Send some poetry to a friend - the love thought that counts!
 
Poems for the People   -  Poems by the People

Ode on the Pleasure Arising from Vicissitude
by Thomas Gray

English poet. His best known work is Elegy Written in a Country Church-Yard (written 1750, published 1751) where Gray celebrates the life of the "common man" in a way that anticipates Wordsworth. His first published work was Ode on a Distant Prospect of Eton College (1747), followed by Ode on the Spring and Sonnet on the Death of West. He wrote two Pindaric Odes The Progress of Poetry (1754) and The Bard (1757). He had an interest in Old Norse and Welsh poetry which produced The Fatal Sisters and The Descent of Odin (1768), and some of his letters also remain.

Gray had small output but was a dominant poet of the mid-eighteenth century pre-romantic era.


Ode on the Pleasure Arising from Vicissitude
by Thomas Gray

Now the golden Morn aloft
Waves her dew-bespangled wing,
With vermeil cheek and whisper soft
She wooes the tardy Spring:
Till April starts, and calls around
The sleeping fragrance from the ground,
And lightly o'er the living scene
Scatters his freshest, tenderest green.

New-born flocks, in rustic dance,
Frisking ply their feeble feet;
Forgetful of their wintry trance
The birds his presence greet:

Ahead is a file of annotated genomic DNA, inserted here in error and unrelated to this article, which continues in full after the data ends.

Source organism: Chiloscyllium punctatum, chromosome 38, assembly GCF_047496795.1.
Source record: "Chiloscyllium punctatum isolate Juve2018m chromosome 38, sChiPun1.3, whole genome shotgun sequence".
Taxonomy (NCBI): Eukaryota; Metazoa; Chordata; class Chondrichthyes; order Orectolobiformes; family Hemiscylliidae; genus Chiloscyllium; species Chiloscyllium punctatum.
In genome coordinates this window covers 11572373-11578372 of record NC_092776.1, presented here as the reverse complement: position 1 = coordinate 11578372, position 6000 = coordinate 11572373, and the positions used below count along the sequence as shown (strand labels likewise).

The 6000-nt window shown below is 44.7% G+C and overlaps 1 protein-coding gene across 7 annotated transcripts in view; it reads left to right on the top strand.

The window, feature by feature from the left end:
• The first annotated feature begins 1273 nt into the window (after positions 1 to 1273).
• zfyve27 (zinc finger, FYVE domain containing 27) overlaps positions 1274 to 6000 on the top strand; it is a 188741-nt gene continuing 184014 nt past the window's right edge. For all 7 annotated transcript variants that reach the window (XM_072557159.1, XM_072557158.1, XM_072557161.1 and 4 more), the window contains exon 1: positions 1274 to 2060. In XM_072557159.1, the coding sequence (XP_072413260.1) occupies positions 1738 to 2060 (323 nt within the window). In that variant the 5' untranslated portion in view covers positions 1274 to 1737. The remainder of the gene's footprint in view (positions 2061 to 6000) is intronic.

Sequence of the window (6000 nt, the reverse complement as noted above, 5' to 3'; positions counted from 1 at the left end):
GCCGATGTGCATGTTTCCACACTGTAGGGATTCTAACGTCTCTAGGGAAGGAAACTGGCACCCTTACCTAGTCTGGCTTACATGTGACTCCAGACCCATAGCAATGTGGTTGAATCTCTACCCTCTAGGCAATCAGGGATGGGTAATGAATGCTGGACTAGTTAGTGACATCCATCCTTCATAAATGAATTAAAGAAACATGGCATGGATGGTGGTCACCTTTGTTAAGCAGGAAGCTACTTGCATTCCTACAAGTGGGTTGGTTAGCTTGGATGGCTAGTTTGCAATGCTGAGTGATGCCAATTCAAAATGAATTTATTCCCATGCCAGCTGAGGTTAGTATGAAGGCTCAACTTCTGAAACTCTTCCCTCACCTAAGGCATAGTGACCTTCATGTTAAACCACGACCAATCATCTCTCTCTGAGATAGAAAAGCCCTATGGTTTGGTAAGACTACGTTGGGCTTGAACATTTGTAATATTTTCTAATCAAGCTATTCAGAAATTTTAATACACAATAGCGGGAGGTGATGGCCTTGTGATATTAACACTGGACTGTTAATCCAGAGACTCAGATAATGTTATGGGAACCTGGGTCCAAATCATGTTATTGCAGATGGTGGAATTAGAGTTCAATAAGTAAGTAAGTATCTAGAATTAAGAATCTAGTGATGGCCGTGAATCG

But chief, the skylark warbles high
His trembling thrilling ecstasy;
And, lessening from the dazzled sight,
Melts into air and liquid light.

Yesterday the sullen year
Saw the snowy whirlwind fly;
Mute was the music of the air,
The herd stood drooping by:
Their raptures now that wildly flow
No yesterday nor morrow know;
'Tis Man alone that joy descries
With forward and reverted eyes.

Smiles on past Misfortune's brow
Soft Reflection's hand can trace,
And o'er the cheek of Sorrow throw
A melancholy grace;
While Hope prolongs our happier hour,
Or deepest shades, that dimly lour
And blacken round our weary way,
Gilds with a gleam of distant day.

Still, where rosy Pleasure leads
See a kindred Grief pursue;
Behind the steps that Misery treads
Approaching Comfort view:
The hues of bliss more brightly glow
Chastised by sabler tints of woe,
And blended form, with artful strife,
The strength and harmony of life.

See the wretch that long has tost
On the thorny bed of pain,
At length repair his vigour lost,
And breathe and walk again:
The meanest floweret of the vale,
The simplest note that swells the gale,
The common sun, the air, the skies,
To him are opening Paradise.


pipHome | Top | All Poems | About | FAQ | Your Privacy | Contact Us

All poetry is copyright by the individual authors.
All other material on this web site, unless otherwise noted, is
Copyright 1998-2021 by Ron Carnell and Passions in Poetry.
- netpoets 2.8.3 -